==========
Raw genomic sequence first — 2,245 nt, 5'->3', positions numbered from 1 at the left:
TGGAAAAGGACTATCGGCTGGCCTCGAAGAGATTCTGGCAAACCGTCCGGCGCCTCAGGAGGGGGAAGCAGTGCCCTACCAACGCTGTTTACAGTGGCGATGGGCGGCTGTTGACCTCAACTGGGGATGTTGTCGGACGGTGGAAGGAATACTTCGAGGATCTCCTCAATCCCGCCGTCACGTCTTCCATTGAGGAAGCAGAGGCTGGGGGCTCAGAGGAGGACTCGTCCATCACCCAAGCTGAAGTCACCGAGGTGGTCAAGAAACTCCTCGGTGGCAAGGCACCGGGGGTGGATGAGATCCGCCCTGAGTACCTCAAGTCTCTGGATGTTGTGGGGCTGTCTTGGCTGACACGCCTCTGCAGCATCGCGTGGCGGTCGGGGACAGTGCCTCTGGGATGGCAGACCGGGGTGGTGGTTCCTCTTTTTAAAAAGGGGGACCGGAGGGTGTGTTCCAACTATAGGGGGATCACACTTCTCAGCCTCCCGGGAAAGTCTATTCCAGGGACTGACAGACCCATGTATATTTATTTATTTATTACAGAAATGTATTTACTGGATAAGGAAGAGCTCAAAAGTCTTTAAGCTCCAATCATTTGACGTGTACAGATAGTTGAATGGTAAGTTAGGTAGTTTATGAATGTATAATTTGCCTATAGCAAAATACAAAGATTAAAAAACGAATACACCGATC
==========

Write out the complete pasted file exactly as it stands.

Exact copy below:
Raw genomic sequence first — 2,245 nt, 5'->3', positions numbered from 1 at the left:
TGGAAAAGGACTATCGGCTGGCCTCGAAGAGATTCTGGCAAACCGTCCGGCGCCTCAGGAGGGGGAAGCAGTGCCCTACCAACGCTGTTTACAGTGGCGATGGGCGGCTGTTGACCTCAACTGGGGATGTTGTCGGACGGTGGAAGGAATACTTCGAGGATCTCCTCAATCCCGCCGTCACGTCTTCCATTGAGGAAGCAGAGGCTGGGGGCTCAGAGGAGGACTCGTCCATCACCCAAGCTGAAGTCACCGAGGTGGTCAAGAAACTCCTCGGTGGCAAGGCACCGGGGGTGGATGAGATCCGCCCTGAGTACCTCAAGTCTCTGGATGTTGTGGGGCTGTCTTGGCTGACACGCCTCTGCAGCATCGCGTGGCGGTCGGGGACAGTGCCTCTGGGATGGCAGACCGGGGTGGTGGTTCCTCTTTTTAAAAAGGGGGACCGGAGGGTGTGTTCCAACTATAGGGGGATCACACTTCTCAGCCTCCCGGGAAAGTCTATTCCAGGGACTGACAGACCCATGTATATTTATTTATTTATTACAGAAATGTATTTACTGGATAAGGAAGAGCTCAAAAGTCTTTAAGCTCCAATCATTTGACGTGTACAGATAGTTGAATGGTAAGTTAGGTAGTTTATGAATGTATAATTTGCCTATAGCAAAATACAAAGATTAAAAAACGAATACACCGATC